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Atlas: The Archaeology of an Imaginary City

Ratings:
Length: 202 pages2 hours

Summary

Kai-cheung Dung is an inventive and prolific author whose internationally-acclaimed, genre-bending work defies traditional acts of representation and narrative. This absorbing novel best exemplifies his versatility and experimentation, along with China’s rapidly evolving literary culture, merging fiction, nonfiction, and poetry in a story of succeeding and failing to recapture the things we lose.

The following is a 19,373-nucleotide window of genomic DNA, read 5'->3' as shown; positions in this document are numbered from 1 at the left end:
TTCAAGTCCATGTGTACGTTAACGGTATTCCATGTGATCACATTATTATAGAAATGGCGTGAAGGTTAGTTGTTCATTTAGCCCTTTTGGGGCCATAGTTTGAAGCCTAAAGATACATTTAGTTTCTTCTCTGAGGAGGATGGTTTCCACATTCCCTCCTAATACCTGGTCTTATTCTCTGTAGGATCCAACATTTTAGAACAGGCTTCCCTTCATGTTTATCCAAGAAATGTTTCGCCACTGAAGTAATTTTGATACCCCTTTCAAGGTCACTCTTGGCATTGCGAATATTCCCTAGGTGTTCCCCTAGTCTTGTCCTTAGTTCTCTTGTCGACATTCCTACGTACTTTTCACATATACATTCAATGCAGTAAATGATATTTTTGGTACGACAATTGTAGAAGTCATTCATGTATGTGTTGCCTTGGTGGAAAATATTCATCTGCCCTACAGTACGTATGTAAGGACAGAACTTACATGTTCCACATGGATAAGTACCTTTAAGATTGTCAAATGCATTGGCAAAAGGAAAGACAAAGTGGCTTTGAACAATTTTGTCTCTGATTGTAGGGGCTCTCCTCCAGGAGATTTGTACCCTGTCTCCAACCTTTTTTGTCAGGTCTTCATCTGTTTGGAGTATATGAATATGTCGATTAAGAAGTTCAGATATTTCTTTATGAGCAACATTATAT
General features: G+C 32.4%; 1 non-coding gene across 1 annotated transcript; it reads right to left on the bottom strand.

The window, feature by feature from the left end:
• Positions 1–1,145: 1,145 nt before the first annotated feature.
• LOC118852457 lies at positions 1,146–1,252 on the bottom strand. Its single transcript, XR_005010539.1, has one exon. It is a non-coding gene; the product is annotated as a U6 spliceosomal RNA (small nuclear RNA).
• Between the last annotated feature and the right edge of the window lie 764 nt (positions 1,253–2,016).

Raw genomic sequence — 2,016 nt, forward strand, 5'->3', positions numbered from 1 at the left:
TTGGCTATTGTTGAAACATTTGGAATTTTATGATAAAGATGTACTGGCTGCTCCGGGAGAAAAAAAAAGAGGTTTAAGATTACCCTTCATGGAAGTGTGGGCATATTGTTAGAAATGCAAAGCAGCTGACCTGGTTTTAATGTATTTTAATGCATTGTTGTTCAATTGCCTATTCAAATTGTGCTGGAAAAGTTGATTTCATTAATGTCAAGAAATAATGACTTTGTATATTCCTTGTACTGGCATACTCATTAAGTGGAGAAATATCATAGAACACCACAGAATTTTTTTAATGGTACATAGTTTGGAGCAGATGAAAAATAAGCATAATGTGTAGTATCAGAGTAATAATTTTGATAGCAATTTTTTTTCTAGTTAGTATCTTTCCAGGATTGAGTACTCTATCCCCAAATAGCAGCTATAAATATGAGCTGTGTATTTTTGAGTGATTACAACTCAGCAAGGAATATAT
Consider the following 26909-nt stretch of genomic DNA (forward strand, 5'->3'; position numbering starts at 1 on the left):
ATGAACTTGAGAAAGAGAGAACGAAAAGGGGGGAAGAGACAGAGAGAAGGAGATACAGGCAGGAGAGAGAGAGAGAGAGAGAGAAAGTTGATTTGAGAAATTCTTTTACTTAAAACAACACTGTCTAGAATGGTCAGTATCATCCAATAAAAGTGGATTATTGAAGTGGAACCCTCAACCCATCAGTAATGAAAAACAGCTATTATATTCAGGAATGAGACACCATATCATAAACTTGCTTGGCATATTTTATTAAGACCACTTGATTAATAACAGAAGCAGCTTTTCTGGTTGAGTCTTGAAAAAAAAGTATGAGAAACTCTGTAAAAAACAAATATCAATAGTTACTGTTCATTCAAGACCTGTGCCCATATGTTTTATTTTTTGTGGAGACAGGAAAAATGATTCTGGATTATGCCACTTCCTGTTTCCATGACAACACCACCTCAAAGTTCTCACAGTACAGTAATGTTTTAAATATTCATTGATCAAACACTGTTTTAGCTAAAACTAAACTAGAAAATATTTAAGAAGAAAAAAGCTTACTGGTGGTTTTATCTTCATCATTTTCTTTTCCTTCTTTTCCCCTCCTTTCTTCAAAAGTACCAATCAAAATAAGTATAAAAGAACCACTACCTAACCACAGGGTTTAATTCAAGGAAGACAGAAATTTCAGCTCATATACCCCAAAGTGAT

Set in the long-lost City of Victoria (a fictional world similar to modern-day Hong Kong), Atlas is written from the unified perspective of future archaeologists struggling to rebuild a thrilling metropolis. Divided into four sections—theory,” the city,” streets,” and signs”—Dung’s novel reimagines Victoria through maps and other historical documents and artifacts, much like Italo Calvino’s, Jorge Luis Borges’s, and Paul Auster’s quasi-fictional adventures in map-reading and remapping. Mixing real-world scenarios with purely invented people and events, and incorporating anecdote and actual and fictional social commentary and critique, Dung’s novel challenges the representation of place and history and the limits of technical and scientific media in reconstructing that history. Playing with a variety of styles and subjects, Dung creatively engages with the fate of Hong Kong since its British handover” in 1997, which officially marked the end of colonial rule and the beginning of an uncharted future.

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